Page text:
"Not all those who wander are lost"

The world’s most efficient camper

Even in the most difficult situation there is always, somehow, a way to triumph

-Ralph Marston

 

Nearly every day at home I worked on my car in some way.  I started with the conversion; making my car into suitable place to live for the next 6 months.  The first and most complicated task was to figure out a frame design.  Naturally being an engineer I designed the entire frame and had a detailed drawing of how to build it…hahaha, no.  I had an idea and just started going.  The problem with just building it was that I didn’t have any wood the right size and didn’t want to spend any more money than I had to.  Instead I started with a manky old 10ft 2×10 and some beat up short pieces of 2x4s and ripped, chopped, and sanded them into the pieces I needed.  Before I even finished figuring out how I would get the frame to mount over the passenger’s seat without being a pain when driving around I had built most of it.  The entire process of making and refinishing my own 2x2s that I used for the frame was tedious and very time consuming making the process take much longer than I anticipated.  When I finally finished the frame it was time to head out, I would have to wait to finish the rest later.

I came the next day to finish up expecting it to be a quick process since all I needed to do was make the deck out of plywood.  Lucky for me dad had a four foot square piece of thin plywood that he had shipped a glass table in.  The down side was that it had been sitting outside for a while.  This meant more refinishing for me.  The next several hours were spent sanding it smooth and cutting it down to the odd shape of the back of my car.  As I was about to finish the thunder storm that had been threatening to rain all day finally fulfilled its promise.  It started with a tiny sprinkle but within seconds had become a torrential downpour.  I dashed about frantically moving tools into the shed.  I managed to get the tools in the shed (all but the battery charger which I forgot about) before they got too wet, but got soaked in the process.  Even though the rain didn’t last long I had still switched to working in the wood shed with the car backed up into the opening.  I finished up drilling a 2×2 to extend out over the passenger seat.  Once again the entire process took much longer than expected, but this time I finished.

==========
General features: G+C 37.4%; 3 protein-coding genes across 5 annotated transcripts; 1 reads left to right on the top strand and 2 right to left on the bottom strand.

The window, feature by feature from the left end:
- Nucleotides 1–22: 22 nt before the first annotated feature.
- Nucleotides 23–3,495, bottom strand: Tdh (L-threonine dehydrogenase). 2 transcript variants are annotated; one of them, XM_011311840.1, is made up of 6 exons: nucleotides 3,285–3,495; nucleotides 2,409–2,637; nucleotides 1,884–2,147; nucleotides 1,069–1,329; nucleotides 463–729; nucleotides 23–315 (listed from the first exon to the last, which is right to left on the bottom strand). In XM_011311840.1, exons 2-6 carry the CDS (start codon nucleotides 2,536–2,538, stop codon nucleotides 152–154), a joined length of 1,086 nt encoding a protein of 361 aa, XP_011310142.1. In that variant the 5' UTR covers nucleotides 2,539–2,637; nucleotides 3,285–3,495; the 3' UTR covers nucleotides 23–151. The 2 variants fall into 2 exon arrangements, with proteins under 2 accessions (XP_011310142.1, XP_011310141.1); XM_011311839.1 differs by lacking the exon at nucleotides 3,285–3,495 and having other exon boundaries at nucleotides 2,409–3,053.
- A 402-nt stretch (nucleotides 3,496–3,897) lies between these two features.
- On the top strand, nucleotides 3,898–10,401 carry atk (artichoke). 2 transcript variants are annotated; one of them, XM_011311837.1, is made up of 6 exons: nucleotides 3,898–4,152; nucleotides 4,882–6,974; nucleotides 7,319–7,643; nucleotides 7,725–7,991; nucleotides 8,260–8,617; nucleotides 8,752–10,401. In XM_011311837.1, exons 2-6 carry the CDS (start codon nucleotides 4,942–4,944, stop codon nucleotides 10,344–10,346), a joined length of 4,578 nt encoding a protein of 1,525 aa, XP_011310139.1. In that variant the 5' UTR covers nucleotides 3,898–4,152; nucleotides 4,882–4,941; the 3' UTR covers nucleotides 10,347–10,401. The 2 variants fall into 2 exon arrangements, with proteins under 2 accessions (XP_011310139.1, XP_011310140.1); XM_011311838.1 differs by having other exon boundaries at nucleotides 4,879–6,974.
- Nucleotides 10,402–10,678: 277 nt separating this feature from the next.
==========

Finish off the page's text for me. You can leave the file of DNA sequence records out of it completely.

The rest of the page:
(Camp mode, all unpacked and bed extended)

(The extended bed)

(Stuff stored away)

(All packed up and ready to go)

(And it doesn’t interfere with the front seats)

With the storage/sleeping system built I moved my efforts to making the car actually run, or more descriptively actually stop.  To spare the painful details of the process to took me several days of not having the right tools, spraying PB blaster on nuts, jumping on socket wrenches, and pounding on rotors.  In the end I finally got the caliper bolts off with enough PB blaster and jumping on the socket wrench.  The rotor wasn’t as easy.  I spent over a day spraying PB blaster and pounding on it to no avail.  Eventually I found online instructions to get off rusted rotors and tightened bolts through the caliper bolt holes until the pried the rotor off.  After the new rotor, caliper, and pads I had to change my oil, and get an alignment.  Neither of these worked out well either.  The oil pan plug had a broken washer so it was slowly leaking.  The washer was cranked tight, the alignment was ignored, and best yet I lost the oil fill cap…and didn’t notice until I had already driven home and went to check my oil again the morning I was leaving for West Virginia.  I stuffed a sock in it and left anyway, meeting dad along the way to get the cap from his old truck.  Luckily it fit.  My car was finally in proper functioning condition.  Best yet, I WAS ON THE ROAD!  WV bound, then KY, AL, AR, and TX.

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